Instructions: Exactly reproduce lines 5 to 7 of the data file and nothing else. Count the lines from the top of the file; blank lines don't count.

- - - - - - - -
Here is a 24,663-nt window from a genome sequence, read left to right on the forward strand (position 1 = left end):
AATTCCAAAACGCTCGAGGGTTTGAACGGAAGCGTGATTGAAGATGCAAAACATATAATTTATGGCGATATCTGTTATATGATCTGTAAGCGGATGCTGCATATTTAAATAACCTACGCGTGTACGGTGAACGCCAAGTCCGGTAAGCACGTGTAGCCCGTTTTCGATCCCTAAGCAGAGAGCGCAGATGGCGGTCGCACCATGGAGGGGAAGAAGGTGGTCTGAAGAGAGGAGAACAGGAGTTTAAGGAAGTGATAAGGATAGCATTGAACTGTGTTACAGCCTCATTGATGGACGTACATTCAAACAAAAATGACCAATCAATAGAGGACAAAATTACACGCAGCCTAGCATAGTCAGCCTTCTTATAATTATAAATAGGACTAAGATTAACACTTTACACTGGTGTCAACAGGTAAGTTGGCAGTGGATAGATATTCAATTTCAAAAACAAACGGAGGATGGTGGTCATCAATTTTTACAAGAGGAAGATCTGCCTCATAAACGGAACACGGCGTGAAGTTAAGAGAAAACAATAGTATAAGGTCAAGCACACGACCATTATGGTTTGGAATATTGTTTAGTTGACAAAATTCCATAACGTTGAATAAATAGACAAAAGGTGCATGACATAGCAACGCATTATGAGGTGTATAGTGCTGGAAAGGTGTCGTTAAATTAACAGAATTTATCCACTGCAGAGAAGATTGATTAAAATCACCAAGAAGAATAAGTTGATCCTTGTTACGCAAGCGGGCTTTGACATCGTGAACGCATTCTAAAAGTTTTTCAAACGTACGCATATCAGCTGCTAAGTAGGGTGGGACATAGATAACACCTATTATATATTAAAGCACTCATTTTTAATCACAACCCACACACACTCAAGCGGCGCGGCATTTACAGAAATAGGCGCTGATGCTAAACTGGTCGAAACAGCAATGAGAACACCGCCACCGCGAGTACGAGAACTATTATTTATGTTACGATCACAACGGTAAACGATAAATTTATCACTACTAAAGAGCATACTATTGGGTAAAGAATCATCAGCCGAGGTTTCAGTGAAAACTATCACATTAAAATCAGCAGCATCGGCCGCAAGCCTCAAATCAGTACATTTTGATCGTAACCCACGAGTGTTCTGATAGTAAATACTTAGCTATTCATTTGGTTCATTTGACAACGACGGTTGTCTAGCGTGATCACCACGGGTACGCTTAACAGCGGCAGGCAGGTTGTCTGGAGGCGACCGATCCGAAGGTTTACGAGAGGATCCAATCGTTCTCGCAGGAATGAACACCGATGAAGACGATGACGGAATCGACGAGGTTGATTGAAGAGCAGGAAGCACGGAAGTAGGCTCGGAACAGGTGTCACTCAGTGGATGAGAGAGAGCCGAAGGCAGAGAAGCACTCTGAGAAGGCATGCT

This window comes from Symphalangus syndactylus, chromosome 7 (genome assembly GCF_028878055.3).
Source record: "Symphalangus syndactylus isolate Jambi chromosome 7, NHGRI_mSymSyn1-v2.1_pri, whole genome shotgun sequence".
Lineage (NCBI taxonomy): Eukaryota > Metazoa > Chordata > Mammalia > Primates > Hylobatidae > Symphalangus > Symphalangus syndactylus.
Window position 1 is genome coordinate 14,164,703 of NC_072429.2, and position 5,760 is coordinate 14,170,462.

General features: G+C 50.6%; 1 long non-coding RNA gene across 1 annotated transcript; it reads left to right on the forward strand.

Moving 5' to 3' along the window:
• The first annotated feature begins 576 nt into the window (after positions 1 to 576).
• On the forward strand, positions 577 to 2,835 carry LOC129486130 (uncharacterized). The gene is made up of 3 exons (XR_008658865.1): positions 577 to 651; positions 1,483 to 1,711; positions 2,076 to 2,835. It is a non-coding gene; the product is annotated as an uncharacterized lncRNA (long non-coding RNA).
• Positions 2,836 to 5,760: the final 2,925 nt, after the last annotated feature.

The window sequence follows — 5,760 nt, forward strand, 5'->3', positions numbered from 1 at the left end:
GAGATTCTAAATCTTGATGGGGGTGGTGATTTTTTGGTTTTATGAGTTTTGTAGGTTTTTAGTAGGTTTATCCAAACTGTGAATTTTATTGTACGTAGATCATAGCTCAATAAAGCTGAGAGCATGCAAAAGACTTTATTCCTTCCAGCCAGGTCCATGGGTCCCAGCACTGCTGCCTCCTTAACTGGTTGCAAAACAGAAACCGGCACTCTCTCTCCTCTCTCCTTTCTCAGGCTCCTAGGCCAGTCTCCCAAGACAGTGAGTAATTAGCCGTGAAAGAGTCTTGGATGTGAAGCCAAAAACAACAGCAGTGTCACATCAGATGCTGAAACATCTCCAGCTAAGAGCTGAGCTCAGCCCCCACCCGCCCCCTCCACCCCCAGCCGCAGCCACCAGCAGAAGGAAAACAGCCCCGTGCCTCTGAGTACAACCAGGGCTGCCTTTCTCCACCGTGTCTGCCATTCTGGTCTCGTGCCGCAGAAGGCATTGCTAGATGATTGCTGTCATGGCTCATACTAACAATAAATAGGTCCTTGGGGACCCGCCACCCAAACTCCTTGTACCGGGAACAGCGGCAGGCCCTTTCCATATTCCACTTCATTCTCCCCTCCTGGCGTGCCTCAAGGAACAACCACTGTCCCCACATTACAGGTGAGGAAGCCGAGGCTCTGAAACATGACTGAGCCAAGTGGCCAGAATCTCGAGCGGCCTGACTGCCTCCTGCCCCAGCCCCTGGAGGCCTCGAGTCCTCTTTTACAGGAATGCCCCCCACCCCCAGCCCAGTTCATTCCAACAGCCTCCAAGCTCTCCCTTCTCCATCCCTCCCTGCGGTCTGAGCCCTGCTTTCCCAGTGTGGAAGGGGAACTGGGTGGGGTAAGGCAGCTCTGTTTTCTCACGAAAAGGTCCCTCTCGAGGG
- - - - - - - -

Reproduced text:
Lineage (NCBI taxonomy): Eukaryota > Metazoa > Chordata > Mammalia > Primates > Hylobatidae > Symphalangus > Symphalangus syndactylus.
Window position 1 is genome coordinate 14,164,703 of NC_072429.2, and position 5,760 is coordinate 14,170,462.

General features: G+C 50.6%; 1 long non-coding RNA gene across 1 annotated transcript; it reads left to right on the forward strand.